|State Flag |
|Design||A red field with the white Latin cross extending to the edges of the flag|
|Flag of the Order's Works|
|Design||A red field with a white Maltese cross in the center|
|Grand Master's flag|
|Design||Red with a white Maltese cross surrounded by the collar of the order and surmounted by a crown|
The flag and coat of arms of the Sovereign Military Order of Malta, or the Jerusalem flag, display a white cross on a red field (blazon gules a cross argent), ultimately derived from the design worn by the Knights Hospitaller during the Crusades.
The flag represents the Sovereign Military Order of Malta as a sovereign institution. The state flag bears a Latin cross that extends to the edges of the flag. The Flag of the Order's Works represents its humanitarian and medical activities, and it bears a white Maltese cross on a red field. Both flags together represent the Sovereign Military Order of Malta. Its constitution states: "The flag of the Order bears either the white latin cross on a red field or the white eight-pointed cross (cross of Malta) on a red field."
Further information: Maltese cross
The banner of the Knights Hospitaller was introduced in 1130, on the order of Pope Innocent III, for disambiguation from the Templars who used the reversed colours. The "eight-pointed cross" is also said to originate in the 12th century, under Raymond du Puy (this was at first a cross fourchée or cross ancrée, and developed into the fully articulated Maltese cross only around or after 1500).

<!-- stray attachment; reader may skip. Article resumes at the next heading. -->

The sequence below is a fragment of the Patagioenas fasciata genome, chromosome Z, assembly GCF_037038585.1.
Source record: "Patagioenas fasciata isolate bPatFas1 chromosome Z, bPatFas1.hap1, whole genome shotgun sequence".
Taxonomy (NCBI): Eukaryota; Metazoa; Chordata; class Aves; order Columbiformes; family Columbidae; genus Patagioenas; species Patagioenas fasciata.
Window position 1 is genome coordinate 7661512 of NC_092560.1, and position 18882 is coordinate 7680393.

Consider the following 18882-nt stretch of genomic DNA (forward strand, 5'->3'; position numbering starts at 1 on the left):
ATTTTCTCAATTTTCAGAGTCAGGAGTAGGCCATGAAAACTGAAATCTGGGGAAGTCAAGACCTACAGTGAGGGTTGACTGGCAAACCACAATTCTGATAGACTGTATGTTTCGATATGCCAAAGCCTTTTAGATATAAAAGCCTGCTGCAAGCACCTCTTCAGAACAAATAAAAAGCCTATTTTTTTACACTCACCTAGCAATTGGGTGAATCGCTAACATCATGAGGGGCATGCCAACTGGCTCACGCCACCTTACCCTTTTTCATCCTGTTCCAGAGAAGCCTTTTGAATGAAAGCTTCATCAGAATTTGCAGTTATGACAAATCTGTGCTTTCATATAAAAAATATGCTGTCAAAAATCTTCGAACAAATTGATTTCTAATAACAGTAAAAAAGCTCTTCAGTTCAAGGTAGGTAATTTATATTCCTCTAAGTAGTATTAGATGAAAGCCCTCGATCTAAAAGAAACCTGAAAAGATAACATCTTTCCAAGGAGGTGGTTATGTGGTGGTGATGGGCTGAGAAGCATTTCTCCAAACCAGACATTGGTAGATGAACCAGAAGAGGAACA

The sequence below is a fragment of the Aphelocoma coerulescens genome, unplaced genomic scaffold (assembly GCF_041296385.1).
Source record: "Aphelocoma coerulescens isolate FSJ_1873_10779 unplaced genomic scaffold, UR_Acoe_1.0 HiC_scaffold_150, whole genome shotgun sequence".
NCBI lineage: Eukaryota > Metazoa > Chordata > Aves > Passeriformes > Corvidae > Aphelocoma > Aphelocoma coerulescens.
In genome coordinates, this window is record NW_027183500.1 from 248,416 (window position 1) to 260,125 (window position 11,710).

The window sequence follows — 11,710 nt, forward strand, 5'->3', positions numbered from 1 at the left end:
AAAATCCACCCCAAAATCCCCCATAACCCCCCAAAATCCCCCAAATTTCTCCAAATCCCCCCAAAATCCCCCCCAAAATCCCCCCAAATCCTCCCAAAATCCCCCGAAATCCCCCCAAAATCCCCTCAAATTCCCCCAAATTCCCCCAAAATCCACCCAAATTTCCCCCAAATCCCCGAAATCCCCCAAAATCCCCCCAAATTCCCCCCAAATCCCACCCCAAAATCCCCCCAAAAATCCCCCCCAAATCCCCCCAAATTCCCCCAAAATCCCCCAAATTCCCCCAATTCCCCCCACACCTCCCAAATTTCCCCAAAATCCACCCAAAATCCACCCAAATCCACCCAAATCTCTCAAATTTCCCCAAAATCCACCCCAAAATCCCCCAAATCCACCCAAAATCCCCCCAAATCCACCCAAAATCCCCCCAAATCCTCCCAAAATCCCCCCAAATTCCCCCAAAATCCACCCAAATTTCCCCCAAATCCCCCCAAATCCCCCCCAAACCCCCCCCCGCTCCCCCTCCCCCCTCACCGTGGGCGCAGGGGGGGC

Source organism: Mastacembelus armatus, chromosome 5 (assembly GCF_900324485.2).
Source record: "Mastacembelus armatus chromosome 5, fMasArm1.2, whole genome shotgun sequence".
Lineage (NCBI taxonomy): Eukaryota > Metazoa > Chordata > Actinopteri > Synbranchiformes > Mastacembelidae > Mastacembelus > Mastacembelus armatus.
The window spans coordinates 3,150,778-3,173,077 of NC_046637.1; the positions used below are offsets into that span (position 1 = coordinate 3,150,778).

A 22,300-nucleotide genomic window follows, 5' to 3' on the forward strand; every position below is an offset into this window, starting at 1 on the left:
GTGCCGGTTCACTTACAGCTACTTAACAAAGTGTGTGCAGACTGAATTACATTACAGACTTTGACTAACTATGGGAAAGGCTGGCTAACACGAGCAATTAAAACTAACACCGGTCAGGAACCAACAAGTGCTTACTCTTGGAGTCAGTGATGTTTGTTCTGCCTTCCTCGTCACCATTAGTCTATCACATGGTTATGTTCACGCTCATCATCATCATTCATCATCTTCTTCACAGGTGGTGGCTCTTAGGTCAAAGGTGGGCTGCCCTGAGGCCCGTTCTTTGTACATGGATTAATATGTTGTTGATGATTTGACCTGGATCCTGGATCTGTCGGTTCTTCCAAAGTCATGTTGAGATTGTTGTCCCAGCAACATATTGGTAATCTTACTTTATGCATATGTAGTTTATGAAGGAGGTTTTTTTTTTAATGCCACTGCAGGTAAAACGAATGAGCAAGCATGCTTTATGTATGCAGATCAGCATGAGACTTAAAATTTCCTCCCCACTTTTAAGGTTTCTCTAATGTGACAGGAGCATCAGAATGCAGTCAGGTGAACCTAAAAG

A papal bull of Alexander IV in 1259 made the white cross the design to be put on the mantling of the knights. After that, the emblem was adopted as a general symbol for the Order. In the time after the Hospitallers moved to Cyprus in 1291, the banner of a white cross in a red field was flown from ships in their navy.
A lintel in Ippoton street in Rhodes, featuring the coat of arms of the Knights of Rhodes (in the center), flanked by the coats of arms of Grand Masters Hélion de Villeneuve (r. 1319–1346) and Dieudonné de Gozon (r. 1346–1353), again flanked by the coats of arms of England and of king Edward III of England, c. 1350.
Coat of arms of Philibert de Naillac as Grand Master (r. 1396–1421), from his tower in the harbour of Rhodes (early 15th century).
The eight-pointed cross (cross fourchée) on the seal of the provost of St John's church, Stockholm, dated 1526.
Coat of arms of Grand Master Philip Riedesel zu Camberg, dated 1594.
Emblem of the Military Order of Malta on the facade of San Giovannino dei Cavalieri, Florence (1699).
Today the flag flies from the SMOM's headquarters at Palazzo Malta in Rome and from other official residences and embassies. Together with the flag of Malta, it is also flown from Fort St Angelo in Birgu, Malta. It goes with the Grand Master and members of the Sovereign Council when they make official visits.
The Flag of the Order's Works, featuring a Maltese cross, is flown by the SMOM's Grand Priories, Subpriories, and National Associations. As a symbol of its humanitarian works, the Order flies it at its hospitals and medical facilities. It is sometimes described as the "Grand Master's flag," but it is not used as a personal standard.
The Grand Master's personal flag is red with a white Maltese cross surrounded by the collar of the order and surmounted by a crown. It flies over the SMOM's magistral seats when the Grand Master is present.
As of 1998, "The armorial bearings of the Order display a white latin cross on a red oval field, surrounded by a rosary, all superimposed on a white eight-pointed cross and displayed under a princely mantle surmounted by a crown" as defined in article 6 of the Constitutional Charter.